In contrast to the complexity of the Philippine situation, the thematic statement of “Not Giving In” is paradoxically simple: art equals retribution, gang violence equals certain death. The oversimplification of the dilemma is unsettling.
For the more privileged kids (who, in the Philippines, are probably the few who have access to emerging UK musicians like Rudimental) that do not live on a hand-to-mouth existence, the choice between dancing and gangsterism is primarily a matter of deviance, perhaps a decadent pastime or a streak of hooliganism and machismo. But for the down-and-out poor, the implications of this choice run much deeper. In ghettos and slums all over the world, the rationale for joining gangs hinges not on mere thrill. Gangs are political and economic entities, and—like fraternities, the counterpart of gangs in bourgeois culture—are sustained because they assure members of certain survival in the world.
At the moment of the two boys’ separation, the choice between dancing and violence seems so effortless, even accidental. One may argue that it’s poetic license, given that brevity is essential in a music video; that is completely valid. However, we must also recognize that the device’s implications on the video’s message are profound. And that is the root of my unease.
The choice between a life of dance and a violence-ridden lumpen existence is not simple, and the Rudimental video paints a beautiful, convincing and impelling picture to think otherwise.
Centuries earlier, Europeans “discovered” the Philippines and began to export its natural resources under the auspices of colonialism. Today, in the age of social media, the Philippine government exports Filipinos themselves as human capital, manning (excellently!) the world’s households, hospitals and construction sites as a matter of economic policy. And Filipino talents, like Charice, Maria Aragon, and in this case, a young Manileño breakdancer, are likewise “discovered” and plucked from YouTube obscurity by gatekeepers like Oprah and Ellen (and on a smaller scale, Rudimental), the much-coveted break that leads them closer to certain economic upliftment.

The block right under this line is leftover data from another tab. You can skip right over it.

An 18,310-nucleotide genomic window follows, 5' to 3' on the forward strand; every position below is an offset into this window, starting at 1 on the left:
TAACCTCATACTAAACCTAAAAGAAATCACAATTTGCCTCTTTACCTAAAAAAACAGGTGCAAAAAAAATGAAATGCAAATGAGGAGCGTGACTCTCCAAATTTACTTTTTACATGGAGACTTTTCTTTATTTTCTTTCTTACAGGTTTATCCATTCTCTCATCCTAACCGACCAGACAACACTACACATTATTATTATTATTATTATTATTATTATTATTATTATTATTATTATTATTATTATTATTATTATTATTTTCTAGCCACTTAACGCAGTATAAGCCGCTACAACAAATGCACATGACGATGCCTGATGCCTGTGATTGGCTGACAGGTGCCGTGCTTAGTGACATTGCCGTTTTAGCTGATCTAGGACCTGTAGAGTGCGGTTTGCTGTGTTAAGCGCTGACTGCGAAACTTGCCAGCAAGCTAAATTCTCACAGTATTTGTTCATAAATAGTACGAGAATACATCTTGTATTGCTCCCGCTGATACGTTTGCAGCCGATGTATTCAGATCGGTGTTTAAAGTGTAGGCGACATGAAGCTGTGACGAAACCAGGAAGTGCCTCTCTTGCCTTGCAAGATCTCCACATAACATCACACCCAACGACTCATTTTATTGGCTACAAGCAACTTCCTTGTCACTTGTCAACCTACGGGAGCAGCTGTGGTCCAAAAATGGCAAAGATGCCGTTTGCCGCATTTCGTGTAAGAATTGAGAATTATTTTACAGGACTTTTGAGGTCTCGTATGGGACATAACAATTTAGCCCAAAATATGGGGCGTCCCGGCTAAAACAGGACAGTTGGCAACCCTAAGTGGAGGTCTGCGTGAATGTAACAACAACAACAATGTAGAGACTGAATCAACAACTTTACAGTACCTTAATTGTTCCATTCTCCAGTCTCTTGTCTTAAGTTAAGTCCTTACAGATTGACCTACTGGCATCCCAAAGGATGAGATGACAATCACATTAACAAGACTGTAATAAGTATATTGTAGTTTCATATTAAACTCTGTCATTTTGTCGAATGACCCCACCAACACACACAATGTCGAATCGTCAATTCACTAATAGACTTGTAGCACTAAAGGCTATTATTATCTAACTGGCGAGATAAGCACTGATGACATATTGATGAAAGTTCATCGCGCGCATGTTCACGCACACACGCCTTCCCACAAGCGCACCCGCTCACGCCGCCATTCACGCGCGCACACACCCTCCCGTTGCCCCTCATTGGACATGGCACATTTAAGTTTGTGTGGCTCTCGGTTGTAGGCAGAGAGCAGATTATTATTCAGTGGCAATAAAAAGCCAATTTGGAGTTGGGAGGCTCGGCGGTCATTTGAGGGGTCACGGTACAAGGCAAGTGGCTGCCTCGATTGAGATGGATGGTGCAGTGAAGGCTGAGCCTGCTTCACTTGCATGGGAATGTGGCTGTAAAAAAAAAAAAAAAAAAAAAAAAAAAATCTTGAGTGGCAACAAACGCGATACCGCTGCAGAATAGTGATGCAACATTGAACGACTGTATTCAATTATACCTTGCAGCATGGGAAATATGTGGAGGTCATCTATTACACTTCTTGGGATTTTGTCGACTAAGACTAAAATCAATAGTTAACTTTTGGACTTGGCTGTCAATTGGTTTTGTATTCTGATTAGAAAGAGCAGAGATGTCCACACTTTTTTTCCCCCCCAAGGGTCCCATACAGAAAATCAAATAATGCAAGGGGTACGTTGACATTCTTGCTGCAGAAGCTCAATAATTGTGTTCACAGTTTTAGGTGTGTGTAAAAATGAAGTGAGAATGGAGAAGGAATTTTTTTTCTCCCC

Yet in a nation where citizens—many of whom are greatly talented—remain in poverty and obscurity, success stories like Bboy Mouse and Charice are the exceptions rather than the norm. The message of “Not Giving In,” while universal and inspirational, is also a little naïve, and should be taken with a grain of salt.
The portrayal of dance versus gangsterism in “Not Giving In” does not recognize or even challenge the systemic ills that breed poverty, miseducation and violence, an atmosphere that dissuades the pursuing of talents (or encourages their monetization) in the first place. While that may be too deep an understanding of Philippine culture to expect from a foreign artist, nonetheless the problematique remains: that this beautiful video, like a poison apple, may inadvertently become an effective tool that ultimately promotes a liberal reformist perspective on life, an approach that recognizes the existence of an untenable system, but does not do anything to challenge it. #
Entry filed under: Edgar Allan Paule, Foreign films, Music videos, Uncategorized. Tags: Alex Clare, Allen Añas, Arsell Dela Cruz, bboy, Bboy Mouse, breakdancing, deviance, discovery, Edsa, Ereson Catipon, exoticism, gangs, gangsterism, John Newman, Josh Cole, manila, philippines, reformism, Rudimental, slums, Tugo Cunanan, urban poor, violence.